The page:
Industry Resources

ADPF provides processor members a raft of key tools and resources on issues that have been identified to have an impact on their business at any given time.

In addition, ADPF provides the latest information and guidance to members on what’s happening in government, regulation and policy as relevant to the five strategic priority areas.

Deloitte Report: Economic and Broader Contribution of the Australian Dairy Processing Industry

Australian Dairy Products Federation (ADPF) has launched a new report by Deloitte Access Economics on the Economic and Broader Contribution of the Australian Dairy Processing Industry, that highlights the significant contribution dairy processors make to the Australian economy and regional communities.

ADPF commissioned Deloitte Access Economics to provide the first, singularly focused comprehensive positioning of the dairy processing industry and its economic contribution and value more broadly across Australia – including employment, environment and sustainability, exports, transport and regional development.

Highlights from the report include:

  • $15.7 billion generated in revenues p.a.
  • 70,158 FTE jobs supported across direct and aligned industries – 56% of them located regionally.
  • $6.1 billion of capital employed and $383 million capital reinvested p.a.
  • $12 million p.a. invested in R&D
  • Reduction in energy use and emissions intensity by 24.5% and 23.5% respectively, in the last three years.

The following resources provide complete coverage of the economic report and include the full report, a summary in the form of an infographic, a link to a podcast discussion and case-studies.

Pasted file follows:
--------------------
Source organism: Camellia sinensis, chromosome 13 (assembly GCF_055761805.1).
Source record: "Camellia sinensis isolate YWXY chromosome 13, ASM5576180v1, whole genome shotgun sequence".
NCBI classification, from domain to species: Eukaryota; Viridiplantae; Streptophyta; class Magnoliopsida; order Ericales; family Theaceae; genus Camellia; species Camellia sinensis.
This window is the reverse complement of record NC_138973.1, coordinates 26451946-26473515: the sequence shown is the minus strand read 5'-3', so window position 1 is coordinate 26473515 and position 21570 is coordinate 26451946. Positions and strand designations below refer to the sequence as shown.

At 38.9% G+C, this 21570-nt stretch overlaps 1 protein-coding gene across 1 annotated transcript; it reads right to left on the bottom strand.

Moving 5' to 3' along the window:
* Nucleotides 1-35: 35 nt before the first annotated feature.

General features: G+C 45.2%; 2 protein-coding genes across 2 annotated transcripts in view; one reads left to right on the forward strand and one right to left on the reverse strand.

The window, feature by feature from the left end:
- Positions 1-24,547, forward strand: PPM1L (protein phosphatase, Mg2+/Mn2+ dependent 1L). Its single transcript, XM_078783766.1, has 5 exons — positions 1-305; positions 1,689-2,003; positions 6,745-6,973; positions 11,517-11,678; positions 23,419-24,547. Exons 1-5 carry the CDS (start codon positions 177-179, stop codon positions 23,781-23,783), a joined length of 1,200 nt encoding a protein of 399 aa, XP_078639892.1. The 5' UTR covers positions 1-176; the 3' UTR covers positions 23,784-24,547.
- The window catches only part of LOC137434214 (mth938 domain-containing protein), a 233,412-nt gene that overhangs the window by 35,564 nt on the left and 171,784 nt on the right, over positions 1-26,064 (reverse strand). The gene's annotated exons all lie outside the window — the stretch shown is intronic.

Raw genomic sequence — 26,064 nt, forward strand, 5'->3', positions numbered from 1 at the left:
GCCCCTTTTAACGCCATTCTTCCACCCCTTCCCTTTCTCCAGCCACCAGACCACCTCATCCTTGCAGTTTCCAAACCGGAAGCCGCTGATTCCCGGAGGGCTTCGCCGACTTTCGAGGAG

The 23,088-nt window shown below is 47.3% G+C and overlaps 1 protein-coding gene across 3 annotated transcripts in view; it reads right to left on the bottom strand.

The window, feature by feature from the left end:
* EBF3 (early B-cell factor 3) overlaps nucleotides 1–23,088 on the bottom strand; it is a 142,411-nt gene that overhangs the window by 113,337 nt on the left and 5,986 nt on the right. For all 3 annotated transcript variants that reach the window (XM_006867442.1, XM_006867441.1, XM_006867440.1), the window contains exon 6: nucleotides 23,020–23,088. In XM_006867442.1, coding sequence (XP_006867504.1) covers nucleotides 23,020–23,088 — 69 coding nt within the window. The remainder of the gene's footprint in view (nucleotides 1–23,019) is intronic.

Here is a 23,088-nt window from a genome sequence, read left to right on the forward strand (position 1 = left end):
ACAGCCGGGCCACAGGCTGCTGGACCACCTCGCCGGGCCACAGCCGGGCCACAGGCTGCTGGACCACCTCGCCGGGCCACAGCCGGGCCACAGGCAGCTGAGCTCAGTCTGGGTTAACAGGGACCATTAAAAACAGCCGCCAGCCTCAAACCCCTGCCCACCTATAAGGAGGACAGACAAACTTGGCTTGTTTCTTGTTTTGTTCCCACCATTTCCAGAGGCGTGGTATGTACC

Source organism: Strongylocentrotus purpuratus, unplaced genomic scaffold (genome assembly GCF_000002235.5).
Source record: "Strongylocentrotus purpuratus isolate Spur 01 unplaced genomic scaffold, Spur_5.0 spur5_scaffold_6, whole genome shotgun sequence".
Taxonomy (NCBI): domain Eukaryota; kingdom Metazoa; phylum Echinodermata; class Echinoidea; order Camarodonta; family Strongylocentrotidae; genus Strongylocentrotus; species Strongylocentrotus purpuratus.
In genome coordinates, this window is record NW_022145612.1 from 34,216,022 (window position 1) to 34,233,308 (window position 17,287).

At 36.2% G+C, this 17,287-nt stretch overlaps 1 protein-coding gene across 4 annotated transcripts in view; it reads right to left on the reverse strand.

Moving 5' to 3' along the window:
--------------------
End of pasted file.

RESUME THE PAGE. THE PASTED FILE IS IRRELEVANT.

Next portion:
Listen to the Podcast with renowned rural journalist Sue Neales in conversation with ADPF President Grant Crothers, Brownes Dairy CEO Natalie Sarich-Dayton and Fonterra Australia Managing Director René Dedoncker as they discuss the report and provide some insights into what two processors are doing on the sustainability front and to meet consumer demand.

Full Report - Economic Contribution of the Australian Dairy Processing Industry

Infographic - Economic Contribution of the Australian Dairy Processing Industry

Media Release - Economic Contribution of the Australian Dairy Processing Industry

Fonterra Case Study

Read about Fonterra Australia’s work in developing sustainable packaging

Brownes Dairy Case Study

Read about Western Australia’s Brownes Dairy as they bring back the ‘Milko’ home delivery service

Burra Foods Case Study

Read about how Burra Foods are investing in their people and their local dairy communities

Lactalis Australia Case Study

Read about how Lactalis Australia, in partnership with Booth Transport, have been able to drive strong sustainability gains and environmental outcomes

The Australian Dairy Plan aims to drive a significant turnaround in the industry’s outlook through a range of bold initiatives targeting increased profitability, confidence, and unity over the next five years and beyond.

A joint initiative of Australian Dairy Farmers, ADPF, Dairy Australia and the Gardiner Dairy Foundation, the Plan aims to drive increased profitability, confidence, and unity within the dairy sector over the next five years – with key initiatives to increase Australia’s annual milk production by almost one billion litres, add $500 million of farmgate value for farmers, as well as help create thousands of new jobs. The Plan was informed by nationwide consultation with over 1,500 participants.

The Australian Dairy Plan promises to deliver on five key commitments:

  • We will reform industry structures to create a more cohesive dairy industry and strengthen our influence with key stakeholders.
  • We will attract and support new people and investment to build our industry.
  • We will increase our effort in marketing and promotion to build greater levels of trust and improve the value of dairy.